The opening moment of “Free Ride,” Friday night’s gripping curtain-raiser for the 28th annual Fort Lauderdale International Film Festival, is quick to introduce the carefully calibrated tension to follow for the next 83 minutes. “Grass, gas or ass,” a voice intones, “nobody rides for free.”
The words, with their manipulative disdain for the vulnerable, are familiar bumper-sticker poetry, of course. But here they are given an added twist, tumbling matter-of-factly from the mouth of an innocent, the 7-year-old Shell, a character whose life in sunny 1970s Fort Lauderdale with her mother and sister is about to take a dark turn.
Adding to the apprehension is the knowledge that “Free Ride,” a film about the lengths to which a mother will go to care for her children, even running drugs at the height of South Florida’s smuggling heyday, is a true story. Shell grew up to be Shana Betz, who left Fort Lauderdale and eventually landed in Los Angeles, where she finished the script for her directorial debut with “Free Ride,” which stars Oscar winner Anna Paquin as Betz’s mother, Christina.
Betz, who grew up in Akron, Ohio, where her maternal grandmother lived, and was studying neuroscience at Kent State University 15 years ago when the acting bug bit her, says she had several goals with “Free Ride.”
“No one was writing roles about the people where I come from. Women weren’t housewives. They worked. Akron is a blue-collar town. There was a toughness missing in a lot of female roles,” she says.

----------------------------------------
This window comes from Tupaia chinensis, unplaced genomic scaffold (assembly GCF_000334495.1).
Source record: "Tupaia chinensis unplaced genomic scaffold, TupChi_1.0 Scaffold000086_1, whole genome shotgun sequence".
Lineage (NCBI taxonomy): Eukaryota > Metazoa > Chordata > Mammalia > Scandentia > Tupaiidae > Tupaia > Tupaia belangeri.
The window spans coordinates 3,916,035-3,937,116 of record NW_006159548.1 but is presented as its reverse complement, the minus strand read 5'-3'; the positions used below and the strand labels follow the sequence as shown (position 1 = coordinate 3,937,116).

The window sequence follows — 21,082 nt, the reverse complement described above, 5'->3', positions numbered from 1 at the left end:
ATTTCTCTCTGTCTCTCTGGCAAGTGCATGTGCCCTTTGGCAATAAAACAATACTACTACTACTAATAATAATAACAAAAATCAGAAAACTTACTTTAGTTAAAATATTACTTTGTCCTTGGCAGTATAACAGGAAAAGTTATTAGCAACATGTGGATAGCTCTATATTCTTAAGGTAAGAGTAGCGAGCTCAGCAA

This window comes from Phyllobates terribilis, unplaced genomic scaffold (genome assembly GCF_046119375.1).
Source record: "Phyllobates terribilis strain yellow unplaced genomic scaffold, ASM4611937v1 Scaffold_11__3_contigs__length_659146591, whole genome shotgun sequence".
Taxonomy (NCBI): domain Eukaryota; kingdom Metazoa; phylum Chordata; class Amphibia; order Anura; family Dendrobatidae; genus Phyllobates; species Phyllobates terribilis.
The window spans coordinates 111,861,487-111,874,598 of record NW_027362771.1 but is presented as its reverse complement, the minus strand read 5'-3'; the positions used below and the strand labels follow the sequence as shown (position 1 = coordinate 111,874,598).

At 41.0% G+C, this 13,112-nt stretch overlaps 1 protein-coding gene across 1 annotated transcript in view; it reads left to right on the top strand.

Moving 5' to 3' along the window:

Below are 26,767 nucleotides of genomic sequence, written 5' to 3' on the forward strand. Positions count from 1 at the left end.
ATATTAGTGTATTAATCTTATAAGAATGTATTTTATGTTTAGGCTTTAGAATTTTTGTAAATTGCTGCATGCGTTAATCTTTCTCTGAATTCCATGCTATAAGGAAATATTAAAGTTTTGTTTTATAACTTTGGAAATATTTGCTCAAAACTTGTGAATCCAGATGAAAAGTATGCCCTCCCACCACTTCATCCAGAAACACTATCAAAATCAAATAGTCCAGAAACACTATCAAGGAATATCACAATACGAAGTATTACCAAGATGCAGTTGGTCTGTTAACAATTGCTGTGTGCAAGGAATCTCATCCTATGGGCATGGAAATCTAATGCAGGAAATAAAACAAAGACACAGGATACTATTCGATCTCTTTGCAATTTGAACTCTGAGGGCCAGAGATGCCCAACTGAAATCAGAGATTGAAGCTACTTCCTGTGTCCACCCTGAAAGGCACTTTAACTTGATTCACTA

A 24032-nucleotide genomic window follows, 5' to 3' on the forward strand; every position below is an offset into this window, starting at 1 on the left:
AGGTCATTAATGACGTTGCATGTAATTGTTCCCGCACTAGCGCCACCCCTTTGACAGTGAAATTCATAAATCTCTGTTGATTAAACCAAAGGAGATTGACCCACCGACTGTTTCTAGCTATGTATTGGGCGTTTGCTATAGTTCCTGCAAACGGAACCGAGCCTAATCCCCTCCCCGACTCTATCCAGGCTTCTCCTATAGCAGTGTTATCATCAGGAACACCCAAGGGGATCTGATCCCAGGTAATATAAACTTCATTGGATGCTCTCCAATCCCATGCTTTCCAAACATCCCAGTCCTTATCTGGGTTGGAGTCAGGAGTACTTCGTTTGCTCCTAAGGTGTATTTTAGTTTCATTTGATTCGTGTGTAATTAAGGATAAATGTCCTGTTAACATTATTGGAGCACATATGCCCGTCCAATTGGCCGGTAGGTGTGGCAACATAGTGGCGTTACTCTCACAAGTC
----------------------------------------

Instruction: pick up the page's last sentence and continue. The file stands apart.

The movie is also “a love letter to my sister,” Betz says of her sibling, known as MJ, then 15. “She took the brunt of my mother’s lifestyle. She was my caretaker. It’s an apology for all she went through.”
BLOOD AND PASSION
Best known for her Oscar-winning 1994 breakout “The Piano,” the superhero romps in the “X-Men” franchise and HBO’s vampire drama “True Blood,” Paquin is a revelation in “Free Ride” as a totally unprepared, but no less determined protector of two girls.
The film opens with Paquin’s Christina being strangled at the hands of an enraged boyfriend (“my mother had a bad habit of being abused in some way by everyone she came in contact with,” Betz says), a near-death experience that prompts her to pack up the car and her daughters and relocate from Ohio to paradise. A Fort Lauderdale friend (played by Drea de Matteo) has offered to set her up with a house-cleaning job, with a vague understanding that it might lead to a role with the wealthy homeowner’s main line of work, moving tons of marijuana by boat.
Christina not only finds a way to move the girls from a low-rent motel into a sprawling ranch home and send them to private school, she also discovers she’s pretty good at the logistics of drug running, and the respect is intoxicating. That there is a handsome co-conspirator around (played by Cam Gigandet) doesn’t hurt.
It is not giving too much away to say that domestic violence and drug-fueled binges litter the film to the end. But Paquin’s husband, her “True Blood” co-star Stephen Moyer, says he wasn’t uncomfortable on-set.
“Anna is a tough cookie. I was more worried for the guy she was fighting,” the British-born Moyer says, laughing into the phone. “She doesn’t pull any punches … She’s a full-on WWE wrestler.”
“Free Ride” is the first film from Paquin’s and Moyer’s new production company, CASM.
“A lot of the stuff that we are interested in, subjects we are drawn to, have to do with ordinary people doing extraordinary things,” Moyer says by phone from New York. “Real-life tales of people stretching beyond themselves to protect their family, the ones they love. Stories of how the innocent get manipulated by the powerful.”
Any reservations he might have had in going with a first-time director were dispelled in his first meeting with Betz, Moyer says.